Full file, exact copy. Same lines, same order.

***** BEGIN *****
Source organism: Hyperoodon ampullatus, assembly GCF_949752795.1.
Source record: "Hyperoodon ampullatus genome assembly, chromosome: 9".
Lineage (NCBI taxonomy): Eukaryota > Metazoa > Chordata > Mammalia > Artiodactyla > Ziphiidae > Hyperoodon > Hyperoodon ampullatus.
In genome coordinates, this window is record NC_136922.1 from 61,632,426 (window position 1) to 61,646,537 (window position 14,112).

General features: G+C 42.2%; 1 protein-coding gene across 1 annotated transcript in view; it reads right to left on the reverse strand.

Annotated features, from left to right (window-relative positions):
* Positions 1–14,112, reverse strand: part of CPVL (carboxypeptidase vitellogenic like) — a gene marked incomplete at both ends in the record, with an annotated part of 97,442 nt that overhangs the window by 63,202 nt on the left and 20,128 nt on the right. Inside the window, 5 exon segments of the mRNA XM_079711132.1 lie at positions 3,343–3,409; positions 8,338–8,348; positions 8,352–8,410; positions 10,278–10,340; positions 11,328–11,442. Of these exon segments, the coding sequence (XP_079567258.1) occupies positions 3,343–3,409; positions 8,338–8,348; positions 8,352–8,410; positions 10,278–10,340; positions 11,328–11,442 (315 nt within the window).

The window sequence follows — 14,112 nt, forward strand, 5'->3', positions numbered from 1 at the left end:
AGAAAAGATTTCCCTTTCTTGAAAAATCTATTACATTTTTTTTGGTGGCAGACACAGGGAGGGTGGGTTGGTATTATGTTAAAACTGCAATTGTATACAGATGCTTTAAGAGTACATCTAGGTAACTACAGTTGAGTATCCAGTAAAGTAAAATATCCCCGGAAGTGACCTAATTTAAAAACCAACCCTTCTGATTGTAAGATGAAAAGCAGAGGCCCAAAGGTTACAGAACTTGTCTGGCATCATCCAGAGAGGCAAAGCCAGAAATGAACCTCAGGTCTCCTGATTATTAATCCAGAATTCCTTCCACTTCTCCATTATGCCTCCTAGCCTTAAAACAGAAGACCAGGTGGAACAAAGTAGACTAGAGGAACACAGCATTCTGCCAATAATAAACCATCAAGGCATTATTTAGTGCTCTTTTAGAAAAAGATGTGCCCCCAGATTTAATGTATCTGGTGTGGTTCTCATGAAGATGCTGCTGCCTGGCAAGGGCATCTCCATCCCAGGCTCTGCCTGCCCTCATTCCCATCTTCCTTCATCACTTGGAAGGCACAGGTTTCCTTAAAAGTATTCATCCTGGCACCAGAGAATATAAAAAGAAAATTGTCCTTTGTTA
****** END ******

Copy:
Source organism: Hyperoodon ampullatus, assembly GCF_949752795.1.
Source record: "Hyperoodon ampullatus genome assembly, chromosome: 9".
Lineage (NCBI taxonomy): Eukaryota > Metazoa > Chordata > Mammalia > Artiodactyla > Ziphiidae > Hyperoodon > Hyperoodon ampullatus.
In genome coordinates, this window is record NC_136922.1 from 61,632,426 (window position 1) to 61,646,537 (window position 14,112).

General features: G+C 42.2%; 1 protein-coding gene across 1 annotated transcript in view; it reads right to left on the reverse strand.

Annotated features, from left to right (window-relative positions):
* Positions 1–14,112, reverse strand: part of CPVL (carboxypeptidase vitellogenic like) — a gene marked incomplete at both ends in the record, with an annotated part of 97,442 nt that overhangs the window by 63,202 nt on the left and 20,128 nt on the right. Inside the window, 5 exon segments of the mRNA XM_079711132.1 lie at positions 3,343–3,409; positions 8,338–8,348; positions 8,352–8,410; positions 10,278–10,340; positions 11,328–11,442. Of these exon segments, the coding sequence (XP_079567258.1) occupies positions 3,343–3,409; positions 8,338–8,348; positions 8,352–8,410; positions 10,278–10,340; positions 11,328–11,442 (315 nt within the window).

The window sequence follows — 14,112 nt, forward strand, 5'->3', positions numbered from 1 at the left end:
AGAAAAGATTTCCCTTTCTTGAAAAATCTATTACATTTTTTTTGGTGGCAGACACAGGGAGGGTGGGTTGGTATTATGTTAAAACTGCAATTGTATACAGATGCTTTAAGAGTACATCTAGGTAACTACAGTTGAGTATCCAGTAAAGTAAAATATCCCCGGAAGTGACCTAATTTAAAAACCAACCCTTCTGATTGTAAGATGAAAAGCAGAGGCCCAAAGGTTACAGAACTTGTCTGGCATCATCCAGAGAGGCAAAGCCAGAAATGAACCTCAGGTCTCCTGATTATTAATCCAGAATTCCTTCCACTTCTCCATTATGCCTCCTAGCCTTAAAACAGAAGACCAGGTGGAACAAAGTAGACTAGAGGAACACAGCATTCTGCCAATAATAAACCATCAAGGCATTATTTAGTGCTCTTTTAGAAAAAGATGTGCCCCCAGATTTAATGTATCTGGTGTGGTTCTCATGAAGATGCTGCTGCCTGGCAAGGGCATCTCCATCCCAGGCTCTGCCTGCCCTCATTCCCATCTTCCTTCATCACTTGGAAGGCACAGGTTTCCTTAAAAGTATTCATCCTGGCACCAGAGAATATAAAAAGAAAATTGTCCTTTGTTA